India must close the gaps in its essential medical supplies and hospital capacities urgently amid the ongoing COVID-19 crisis, the World Health Organization (WHO) said on Wednesday, 28 April.
“The current rapid surge of COVID-19 cases has put immense pressure on the health systems, already overburdened since the start of the pandemic. We need to act with speed, expand hospital capacities and equip them with medical supplies, most needed to save lives,” said Dr Poonam Khetrapal Singh, Regional Director, WHO South-East Asia Region.
Dr Khetrapal Singh went on to talk about the importance of optimising the resources available, and rationing scarce resources such as certain highly in-demand drugs and oxygen to ensure lifesaving interventions are made available to only those who need it.
The WHO, in an effort to support India, is procuring laboratory supplies, including 1.2 million reagents for testing, mobile field hospitals with capacity of 20-30 beds, which could be set up in the most affected areas;
According to the press release, the bed capacity at these field hospitals can be increased to a maximum of 50 if needed, without impacting infection prevention and control protocols, and water and sanitation.
Additionally, the health body is also chartering flights to bring in 4,000 oxygen concentrators to help meet the increased demands, and over 2,600 WHO technical staff, working on various programmes such as polio, TB and NTD, have been repurposed to support pandemic response in India.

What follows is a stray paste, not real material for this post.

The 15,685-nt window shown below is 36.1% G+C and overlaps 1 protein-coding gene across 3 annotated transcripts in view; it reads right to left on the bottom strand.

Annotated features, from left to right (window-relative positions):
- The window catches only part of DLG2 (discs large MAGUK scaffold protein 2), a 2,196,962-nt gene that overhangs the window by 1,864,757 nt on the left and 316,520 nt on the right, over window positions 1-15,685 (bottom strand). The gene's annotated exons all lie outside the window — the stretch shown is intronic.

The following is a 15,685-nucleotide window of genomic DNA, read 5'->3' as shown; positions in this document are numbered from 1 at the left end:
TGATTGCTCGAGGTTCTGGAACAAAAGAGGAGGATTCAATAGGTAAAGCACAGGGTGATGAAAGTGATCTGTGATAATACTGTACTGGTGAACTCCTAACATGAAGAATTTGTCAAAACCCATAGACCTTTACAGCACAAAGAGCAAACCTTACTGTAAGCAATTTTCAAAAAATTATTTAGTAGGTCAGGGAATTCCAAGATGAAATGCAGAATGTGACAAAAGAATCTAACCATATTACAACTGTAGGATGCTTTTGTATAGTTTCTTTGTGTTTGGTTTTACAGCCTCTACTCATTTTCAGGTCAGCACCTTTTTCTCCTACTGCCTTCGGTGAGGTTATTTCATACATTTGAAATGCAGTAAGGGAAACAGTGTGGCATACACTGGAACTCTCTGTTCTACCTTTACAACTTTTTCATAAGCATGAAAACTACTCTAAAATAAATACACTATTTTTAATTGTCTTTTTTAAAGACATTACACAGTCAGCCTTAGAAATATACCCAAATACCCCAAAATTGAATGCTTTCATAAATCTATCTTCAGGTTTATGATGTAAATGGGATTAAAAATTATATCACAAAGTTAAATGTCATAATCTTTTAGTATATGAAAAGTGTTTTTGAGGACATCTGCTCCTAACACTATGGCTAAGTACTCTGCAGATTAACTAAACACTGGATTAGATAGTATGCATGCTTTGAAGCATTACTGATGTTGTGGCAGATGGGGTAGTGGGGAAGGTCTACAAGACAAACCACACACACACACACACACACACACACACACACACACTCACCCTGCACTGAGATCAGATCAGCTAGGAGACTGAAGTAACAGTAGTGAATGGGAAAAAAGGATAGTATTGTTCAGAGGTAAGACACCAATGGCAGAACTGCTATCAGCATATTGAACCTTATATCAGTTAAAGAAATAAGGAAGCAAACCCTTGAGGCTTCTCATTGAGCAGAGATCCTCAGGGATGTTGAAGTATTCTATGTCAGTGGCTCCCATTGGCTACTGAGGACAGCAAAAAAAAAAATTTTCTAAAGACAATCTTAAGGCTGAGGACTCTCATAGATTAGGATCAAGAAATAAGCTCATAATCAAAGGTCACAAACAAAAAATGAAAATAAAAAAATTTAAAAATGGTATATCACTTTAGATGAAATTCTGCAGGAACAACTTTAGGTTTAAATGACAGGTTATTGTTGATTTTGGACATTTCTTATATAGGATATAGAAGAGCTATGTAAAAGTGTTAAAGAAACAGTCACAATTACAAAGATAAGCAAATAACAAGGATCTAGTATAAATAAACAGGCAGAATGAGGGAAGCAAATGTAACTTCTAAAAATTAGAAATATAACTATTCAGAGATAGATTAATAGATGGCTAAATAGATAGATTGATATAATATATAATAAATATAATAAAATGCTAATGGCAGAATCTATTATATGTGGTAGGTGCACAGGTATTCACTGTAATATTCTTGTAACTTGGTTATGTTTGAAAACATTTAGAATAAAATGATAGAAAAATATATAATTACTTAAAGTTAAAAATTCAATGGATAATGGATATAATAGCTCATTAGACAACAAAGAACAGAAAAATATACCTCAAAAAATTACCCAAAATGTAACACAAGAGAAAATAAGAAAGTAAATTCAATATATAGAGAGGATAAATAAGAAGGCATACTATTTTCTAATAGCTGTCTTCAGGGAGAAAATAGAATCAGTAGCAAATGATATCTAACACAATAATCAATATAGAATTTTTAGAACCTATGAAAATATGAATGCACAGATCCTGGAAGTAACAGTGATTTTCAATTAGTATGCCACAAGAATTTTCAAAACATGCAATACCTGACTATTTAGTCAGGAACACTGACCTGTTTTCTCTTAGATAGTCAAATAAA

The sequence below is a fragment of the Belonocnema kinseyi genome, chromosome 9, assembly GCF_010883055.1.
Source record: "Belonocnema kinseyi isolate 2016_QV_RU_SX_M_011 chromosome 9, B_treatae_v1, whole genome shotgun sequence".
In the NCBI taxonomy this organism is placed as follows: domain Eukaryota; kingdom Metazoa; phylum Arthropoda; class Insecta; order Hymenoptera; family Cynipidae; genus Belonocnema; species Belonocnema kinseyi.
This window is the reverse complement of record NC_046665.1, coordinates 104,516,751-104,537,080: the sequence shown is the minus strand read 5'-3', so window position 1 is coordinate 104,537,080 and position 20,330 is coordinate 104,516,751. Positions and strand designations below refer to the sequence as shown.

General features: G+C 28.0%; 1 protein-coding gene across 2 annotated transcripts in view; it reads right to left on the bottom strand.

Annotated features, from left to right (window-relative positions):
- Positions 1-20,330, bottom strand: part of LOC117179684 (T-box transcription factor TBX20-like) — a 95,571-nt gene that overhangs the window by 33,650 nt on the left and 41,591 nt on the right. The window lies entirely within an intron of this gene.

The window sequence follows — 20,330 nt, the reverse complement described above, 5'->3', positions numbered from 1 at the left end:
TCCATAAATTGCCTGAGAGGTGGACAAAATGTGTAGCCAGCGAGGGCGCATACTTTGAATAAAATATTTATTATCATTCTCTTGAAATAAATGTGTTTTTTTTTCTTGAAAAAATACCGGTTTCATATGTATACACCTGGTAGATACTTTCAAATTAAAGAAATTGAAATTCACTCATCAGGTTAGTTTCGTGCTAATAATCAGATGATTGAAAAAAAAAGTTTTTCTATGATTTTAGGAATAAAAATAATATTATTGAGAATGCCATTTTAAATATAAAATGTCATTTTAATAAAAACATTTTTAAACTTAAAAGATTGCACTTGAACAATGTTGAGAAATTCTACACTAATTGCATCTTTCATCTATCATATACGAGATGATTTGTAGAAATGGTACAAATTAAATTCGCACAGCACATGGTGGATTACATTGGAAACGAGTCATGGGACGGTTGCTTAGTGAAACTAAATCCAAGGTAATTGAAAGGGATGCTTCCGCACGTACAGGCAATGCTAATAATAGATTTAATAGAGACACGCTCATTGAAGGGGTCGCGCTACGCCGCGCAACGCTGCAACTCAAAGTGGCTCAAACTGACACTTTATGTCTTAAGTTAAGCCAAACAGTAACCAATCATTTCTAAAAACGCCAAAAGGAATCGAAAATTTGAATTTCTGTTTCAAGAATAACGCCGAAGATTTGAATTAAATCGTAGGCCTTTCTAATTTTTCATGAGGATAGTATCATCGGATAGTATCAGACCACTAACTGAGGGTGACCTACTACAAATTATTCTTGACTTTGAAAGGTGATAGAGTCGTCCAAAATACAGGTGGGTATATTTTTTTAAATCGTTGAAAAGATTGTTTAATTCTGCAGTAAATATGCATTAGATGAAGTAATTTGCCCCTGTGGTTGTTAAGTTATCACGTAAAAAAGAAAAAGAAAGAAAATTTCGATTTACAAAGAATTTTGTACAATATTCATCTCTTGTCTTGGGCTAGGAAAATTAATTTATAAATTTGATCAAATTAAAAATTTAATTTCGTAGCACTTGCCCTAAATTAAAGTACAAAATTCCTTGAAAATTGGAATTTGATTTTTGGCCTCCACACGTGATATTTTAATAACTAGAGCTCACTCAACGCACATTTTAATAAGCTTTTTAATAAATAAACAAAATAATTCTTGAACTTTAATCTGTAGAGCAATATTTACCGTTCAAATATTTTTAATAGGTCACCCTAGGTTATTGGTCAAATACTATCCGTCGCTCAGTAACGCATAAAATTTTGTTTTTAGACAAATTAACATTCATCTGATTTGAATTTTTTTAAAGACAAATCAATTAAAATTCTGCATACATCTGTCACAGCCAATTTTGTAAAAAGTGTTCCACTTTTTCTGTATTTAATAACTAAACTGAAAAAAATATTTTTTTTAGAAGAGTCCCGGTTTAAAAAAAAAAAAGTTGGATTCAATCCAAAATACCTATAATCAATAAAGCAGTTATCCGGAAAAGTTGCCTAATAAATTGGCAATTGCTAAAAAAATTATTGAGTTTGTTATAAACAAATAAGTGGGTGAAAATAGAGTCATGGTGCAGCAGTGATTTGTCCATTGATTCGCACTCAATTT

Saying that the WHO will continue to work with health authorities at all levels, it will address the fear among the communities which triggers hoarding of medical supplies and the rush to hospitals.
She added that with mounting cases, it is important to triage people well to optimise available resources such as ICU beds.
“Irrespective of the numbers that we see today or the virus variants that may be circulating during the ongoing surge, our key public health measures – test, trace, isolate and treat – along with physical distancing, hand hygiene, cough etiquette and masks continue to be our tried and tested measures to curtail COVID-19 transmission.”WHO Press Release
“Masks should be worn correctly covering nose and mouth properly. Our masks should be a good fit, without gaps, to effectively protect us from the virus,” she said, emphasising that this needs to be promoted among the masses.
India Declines UN Assistance Of Integrated Supply Chain for COVID-Related Supplies
Meanwhile, India declined the assistance offered by the United Nations of its integrated supply chain for COVID19-related material, and said that the country has a "robust system" to deal with the required logistics, a UN Secretary General spokesperson said, PTI reported.
Responding to a question by PTI, Farhan Haq said, "One of the things we did is we offered the assistance of our integrated supply chain if it was required. We've been told at this point that it's not needed because India has a reasonably robust system to deal with this. But our offer stands, and we're willing to help in whatever way we can."
Haq also informed that India has not said sought any shipments of essential healthcare and other supplies, adding that “we do have people, including our people who deal with operational and logistical issues who are willing to help, if we're needed, and we're in touch with our counterparts in India to see whether that will be useful," PTI reported.
The president of the UN General Assembly also expressed worry over the surge in COVID-19 infections in India, and said it is time for the world to offer support to the country.